20 Ways To Make Your Home (and lives) More Energy Efficient
How to make your home more energy efficient
It doesn’t take much to make a difference – you can reduce your impact on the planet by simply following these 20 steps towards eco-friendly living.
- Install cavity wall insulation
If your house has cavity walls that are in good condition, adding insulation into the gap between them is an excellent way to cut down on heating usage and costs. A three-bed household with gas heating can save over 800kg of CO2 and hundreds of pounds per year.
- Get your loft insulated
Lofts are another ideal location for adding materials that will keep your house warmer for longer. For an extra eco-friendly boost, consider alternatives to the traditional fiberglass, such as sheep’s wool and recycled plastic bottles. These options are just as effective but save tonnes of carbon in the manufacturing process.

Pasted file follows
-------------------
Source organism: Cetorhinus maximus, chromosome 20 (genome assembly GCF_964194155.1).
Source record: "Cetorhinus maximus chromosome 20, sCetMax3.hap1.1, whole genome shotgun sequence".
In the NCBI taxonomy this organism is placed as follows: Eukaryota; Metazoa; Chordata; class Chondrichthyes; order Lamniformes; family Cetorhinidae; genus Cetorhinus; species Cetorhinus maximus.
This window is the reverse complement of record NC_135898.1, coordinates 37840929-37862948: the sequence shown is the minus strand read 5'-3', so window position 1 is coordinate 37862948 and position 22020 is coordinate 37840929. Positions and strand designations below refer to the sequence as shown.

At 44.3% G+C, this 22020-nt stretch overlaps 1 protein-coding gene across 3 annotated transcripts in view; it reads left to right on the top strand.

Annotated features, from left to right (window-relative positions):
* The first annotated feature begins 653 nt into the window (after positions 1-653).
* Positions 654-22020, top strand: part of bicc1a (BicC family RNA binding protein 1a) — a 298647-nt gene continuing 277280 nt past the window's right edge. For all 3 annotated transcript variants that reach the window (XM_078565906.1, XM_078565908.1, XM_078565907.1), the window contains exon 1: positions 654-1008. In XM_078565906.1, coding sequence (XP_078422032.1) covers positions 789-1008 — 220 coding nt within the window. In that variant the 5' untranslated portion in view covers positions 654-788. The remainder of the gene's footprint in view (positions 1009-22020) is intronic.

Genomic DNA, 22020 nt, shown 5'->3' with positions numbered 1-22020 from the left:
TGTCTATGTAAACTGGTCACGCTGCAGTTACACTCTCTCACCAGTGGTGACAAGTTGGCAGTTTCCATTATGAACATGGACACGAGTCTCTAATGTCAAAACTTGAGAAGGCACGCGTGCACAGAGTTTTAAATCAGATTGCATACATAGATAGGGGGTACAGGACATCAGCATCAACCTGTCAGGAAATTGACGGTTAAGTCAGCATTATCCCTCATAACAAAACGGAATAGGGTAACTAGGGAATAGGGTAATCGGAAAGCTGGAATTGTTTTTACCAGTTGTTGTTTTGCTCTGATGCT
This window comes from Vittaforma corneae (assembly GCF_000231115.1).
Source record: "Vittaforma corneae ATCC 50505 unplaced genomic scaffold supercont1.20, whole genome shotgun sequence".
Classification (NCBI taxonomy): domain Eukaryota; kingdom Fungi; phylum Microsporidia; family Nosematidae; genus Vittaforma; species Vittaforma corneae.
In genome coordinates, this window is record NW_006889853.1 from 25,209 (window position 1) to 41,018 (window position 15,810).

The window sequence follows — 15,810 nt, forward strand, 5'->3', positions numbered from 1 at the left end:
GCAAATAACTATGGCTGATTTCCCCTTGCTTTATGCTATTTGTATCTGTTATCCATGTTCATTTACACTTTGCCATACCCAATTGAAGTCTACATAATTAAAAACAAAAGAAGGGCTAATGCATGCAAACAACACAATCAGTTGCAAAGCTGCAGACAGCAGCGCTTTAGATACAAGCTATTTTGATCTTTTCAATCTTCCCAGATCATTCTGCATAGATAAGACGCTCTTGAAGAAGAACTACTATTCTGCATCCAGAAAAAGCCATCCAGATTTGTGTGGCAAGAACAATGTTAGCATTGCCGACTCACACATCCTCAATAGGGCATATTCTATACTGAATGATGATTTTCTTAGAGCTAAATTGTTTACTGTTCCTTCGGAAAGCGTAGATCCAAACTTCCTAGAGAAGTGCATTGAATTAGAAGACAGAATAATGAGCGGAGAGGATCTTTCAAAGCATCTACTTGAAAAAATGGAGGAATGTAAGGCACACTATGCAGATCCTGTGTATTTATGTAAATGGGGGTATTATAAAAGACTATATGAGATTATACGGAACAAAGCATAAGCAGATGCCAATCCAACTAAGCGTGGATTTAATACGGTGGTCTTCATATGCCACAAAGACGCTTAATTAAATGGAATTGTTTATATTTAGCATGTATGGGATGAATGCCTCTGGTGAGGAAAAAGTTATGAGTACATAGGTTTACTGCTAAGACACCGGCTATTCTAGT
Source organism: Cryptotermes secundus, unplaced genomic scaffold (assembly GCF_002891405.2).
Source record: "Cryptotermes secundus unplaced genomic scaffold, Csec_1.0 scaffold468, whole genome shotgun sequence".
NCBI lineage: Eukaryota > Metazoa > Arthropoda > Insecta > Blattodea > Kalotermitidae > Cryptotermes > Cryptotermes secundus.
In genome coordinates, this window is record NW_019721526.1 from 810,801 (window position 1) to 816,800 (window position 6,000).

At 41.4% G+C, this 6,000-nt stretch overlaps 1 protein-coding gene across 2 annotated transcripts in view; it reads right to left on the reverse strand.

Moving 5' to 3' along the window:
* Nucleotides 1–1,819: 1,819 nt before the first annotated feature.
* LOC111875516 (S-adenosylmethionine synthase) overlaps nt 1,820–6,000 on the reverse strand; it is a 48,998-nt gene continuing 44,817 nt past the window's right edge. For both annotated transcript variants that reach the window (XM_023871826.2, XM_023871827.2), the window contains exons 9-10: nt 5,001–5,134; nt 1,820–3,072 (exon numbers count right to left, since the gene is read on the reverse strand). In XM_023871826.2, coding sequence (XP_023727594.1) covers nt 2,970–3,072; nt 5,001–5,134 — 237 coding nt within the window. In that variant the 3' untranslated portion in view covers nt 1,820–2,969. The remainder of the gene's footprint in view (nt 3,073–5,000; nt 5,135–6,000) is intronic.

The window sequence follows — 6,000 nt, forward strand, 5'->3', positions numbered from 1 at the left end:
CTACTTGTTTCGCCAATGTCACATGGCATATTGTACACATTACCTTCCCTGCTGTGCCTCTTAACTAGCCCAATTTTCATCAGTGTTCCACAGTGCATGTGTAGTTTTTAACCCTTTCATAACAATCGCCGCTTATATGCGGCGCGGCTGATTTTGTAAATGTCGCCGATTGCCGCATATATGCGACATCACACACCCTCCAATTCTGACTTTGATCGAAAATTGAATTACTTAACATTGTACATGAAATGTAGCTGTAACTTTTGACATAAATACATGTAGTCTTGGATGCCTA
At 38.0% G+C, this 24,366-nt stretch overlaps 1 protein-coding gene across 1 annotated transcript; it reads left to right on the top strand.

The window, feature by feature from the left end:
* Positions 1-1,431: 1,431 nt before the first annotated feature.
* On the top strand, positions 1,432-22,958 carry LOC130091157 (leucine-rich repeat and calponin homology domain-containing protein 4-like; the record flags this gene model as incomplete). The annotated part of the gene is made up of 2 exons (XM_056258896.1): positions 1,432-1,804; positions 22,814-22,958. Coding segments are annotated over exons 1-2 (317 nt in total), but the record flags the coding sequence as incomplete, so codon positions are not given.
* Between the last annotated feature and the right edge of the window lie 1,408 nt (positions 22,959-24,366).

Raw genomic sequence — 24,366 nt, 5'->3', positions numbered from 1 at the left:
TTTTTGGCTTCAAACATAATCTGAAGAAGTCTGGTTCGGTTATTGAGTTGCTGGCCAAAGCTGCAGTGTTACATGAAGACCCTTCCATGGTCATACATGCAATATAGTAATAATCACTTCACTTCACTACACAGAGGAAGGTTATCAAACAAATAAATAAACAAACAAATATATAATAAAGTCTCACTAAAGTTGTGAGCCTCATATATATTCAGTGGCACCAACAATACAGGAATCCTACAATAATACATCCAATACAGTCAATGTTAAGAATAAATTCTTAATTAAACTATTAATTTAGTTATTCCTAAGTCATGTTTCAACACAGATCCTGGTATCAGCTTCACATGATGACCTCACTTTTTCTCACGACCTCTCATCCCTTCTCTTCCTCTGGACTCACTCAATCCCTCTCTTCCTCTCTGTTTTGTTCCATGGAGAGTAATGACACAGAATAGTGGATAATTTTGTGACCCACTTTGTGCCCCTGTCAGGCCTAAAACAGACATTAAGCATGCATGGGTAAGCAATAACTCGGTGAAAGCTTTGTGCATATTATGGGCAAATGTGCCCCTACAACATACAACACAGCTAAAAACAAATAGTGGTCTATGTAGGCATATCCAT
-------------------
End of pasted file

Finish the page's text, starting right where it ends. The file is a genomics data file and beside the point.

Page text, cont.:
- Choose a photovoltaic solar panel
Even when the weather is cloudy, photovoltaic solar panels can generate electricity from the sunlight to power your home, or sell extra to the National Grid. The estimated carbon saving for UK homes with solar panels is one tonne per year, though areas with more sunshine will reliably produce more energy.
- Install a hot water solar panel
These rooftop panels heat the water used for your taps, showers, and baths. This allows you to significantly reduce the energy being used to power your boiler, which will instead be used as a backup system when sunlight is low.
- Opt for triple-glazed windows